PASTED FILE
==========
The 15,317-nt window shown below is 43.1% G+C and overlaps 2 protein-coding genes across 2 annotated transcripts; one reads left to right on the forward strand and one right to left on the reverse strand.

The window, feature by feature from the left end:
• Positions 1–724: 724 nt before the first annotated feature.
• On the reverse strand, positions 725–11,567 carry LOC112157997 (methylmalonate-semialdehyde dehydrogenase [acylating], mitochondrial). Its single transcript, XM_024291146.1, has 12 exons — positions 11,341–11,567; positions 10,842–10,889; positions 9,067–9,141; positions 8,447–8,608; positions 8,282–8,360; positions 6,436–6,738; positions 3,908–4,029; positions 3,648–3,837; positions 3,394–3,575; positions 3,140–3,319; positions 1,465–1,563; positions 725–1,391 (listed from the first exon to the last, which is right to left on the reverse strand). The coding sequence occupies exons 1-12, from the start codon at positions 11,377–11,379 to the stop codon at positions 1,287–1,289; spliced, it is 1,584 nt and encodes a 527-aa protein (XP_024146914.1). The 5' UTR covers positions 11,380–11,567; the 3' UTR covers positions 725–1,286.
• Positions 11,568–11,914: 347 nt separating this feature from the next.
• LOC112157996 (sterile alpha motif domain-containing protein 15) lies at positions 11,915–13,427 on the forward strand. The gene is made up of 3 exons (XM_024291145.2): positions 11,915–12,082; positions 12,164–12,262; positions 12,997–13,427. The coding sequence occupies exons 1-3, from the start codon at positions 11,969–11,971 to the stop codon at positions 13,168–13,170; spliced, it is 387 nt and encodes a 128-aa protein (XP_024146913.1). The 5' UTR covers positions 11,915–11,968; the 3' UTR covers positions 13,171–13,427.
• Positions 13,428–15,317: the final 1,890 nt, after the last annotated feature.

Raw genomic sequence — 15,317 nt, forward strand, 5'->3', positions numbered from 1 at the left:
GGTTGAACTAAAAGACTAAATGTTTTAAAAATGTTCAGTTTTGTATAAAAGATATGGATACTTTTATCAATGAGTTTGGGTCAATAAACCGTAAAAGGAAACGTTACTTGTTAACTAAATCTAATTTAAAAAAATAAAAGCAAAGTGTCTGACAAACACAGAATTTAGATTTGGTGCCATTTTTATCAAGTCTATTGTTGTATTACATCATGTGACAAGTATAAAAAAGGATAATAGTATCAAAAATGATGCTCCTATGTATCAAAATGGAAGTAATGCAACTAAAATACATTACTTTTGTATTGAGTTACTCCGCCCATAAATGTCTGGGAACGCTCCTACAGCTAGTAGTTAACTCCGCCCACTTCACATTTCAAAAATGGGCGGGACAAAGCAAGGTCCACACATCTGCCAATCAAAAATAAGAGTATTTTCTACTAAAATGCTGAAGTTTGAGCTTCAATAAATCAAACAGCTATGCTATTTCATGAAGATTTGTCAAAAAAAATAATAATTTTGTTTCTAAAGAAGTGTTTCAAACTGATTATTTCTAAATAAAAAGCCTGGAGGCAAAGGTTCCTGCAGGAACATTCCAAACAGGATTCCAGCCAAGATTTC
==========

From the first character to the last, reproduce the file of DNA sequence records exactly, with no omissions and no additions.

The 15,317-nt window shown below is 43.1% G+C and overlaps 2 protein-coding genes across 2 annotated transcripts; one reads left to right on the forward strand and one right to left on the reverse strand.

The window, feature by feature from the left end:
• Positions 1–724: 724 nt before the first annotated feature.
• On the reverse strand, positions 725–11,567 carry LOC112157997 (methylmalonate-semialdehyde dehydrogenase [acylating], mitochondrial). Its single transcript, XM_024291146.1, has 12 exons — positions 11,341–11,567; positions 10,842–10,889; positions 9,067–9,141; positions 8,447–8,608; positions 8,282–8,360; positions 6,436–6,738; positions 3,908–4,029; positions 3,648–3,837; positions 3,394–3,575; positions 3,140–3,319; positions 1,465–1,563; positions 725–1,391 (listed from the first exon to the last, which is right to left on the reverse strand). The coding sequence occupies exons 1-12, from the start codon at positions 11,377–11,379 to the stop codon at positions 1,287–1,289; spliced, it is 1,584 nt and encodes a 527-aa protein (XP_024146914.1). The 5' UTR covers positions 11,380–11,567; the 3' UTR covers positions 725–1,286.
• Positions 11,568–11,914: 347 nt separating this feature from the next.
• LOC112157996 (sterile alpha motif domain-containing protein 15) lies at positions 11,915–13,427 on the forward strand. The gene is made up of 3 exons (XM_024291145.2): positions 11,915–12,082; positions 12,164–12,262; positions 12,997–13,427. The coding sequence occupies exons 1-3, from the start codon at positions 11,969–11,971 to the stop codon at positions 13,168–13,170; spliced, it is 387 nt and encodes a 128-aa protein (XP_024146913.1). The 5' UTR covers positions 11,915–11,968; the 3' UTR covers positions 13,171–13,427.
• Positions 13,428–15,317: the final 1,890 nt, after the last annotated feature.

Raw genomic sequence — 15,317 nt, forward strand, 5'->3', positions numbered from 1 at the left:
GGTTGAACTAAAAGACTAAATGTTTTAAAAATGTTCAGTTTTGTATAAAAGATATGGATACTTTTATCAATGAGTTTGGGTCAATAAACCGTAAAAGGAAACGTTACTTGTTAACTAAATCTAATTTAAAAAAATAAAAGCAAAGTGTCTGACAAACACAGAATTTAGATTTGGTGCCATTTTTATCAAGTCTATTGTTGTATTACATCATGTGACAAGTATAAAAAAGGATAATAGTATCAAAAATGATGCTCCTATGTATCAAAATGGAAGTAATGCAACTAAAATACATTACTTTTGTATTGAGTTACTCCGCCCATAAATGTCTGGGAACGCTCCTACAGCTAGTAGTTAACTCCGCCCACTTCACATTTCAAAAATGGGCGGGACAAAGCAAGGTCCACACATCTGCCAATCAAAAATAAGAGTATTTTCTACTAAAATGCTGAAGTTTGAGCTTCAATAAATCAAACAGCTATGCTATTTCATGAAGATTTGTCAAAAAAAATAATAATTTTGTTTCTAAAGAAGTGTTTCAAACTGATTATTTCTAAATAAAAAGCCTGGAGGCAAAGGTTCCTGCAGGAACATTCCAAACAGGATTCCAGCCAAGATTTC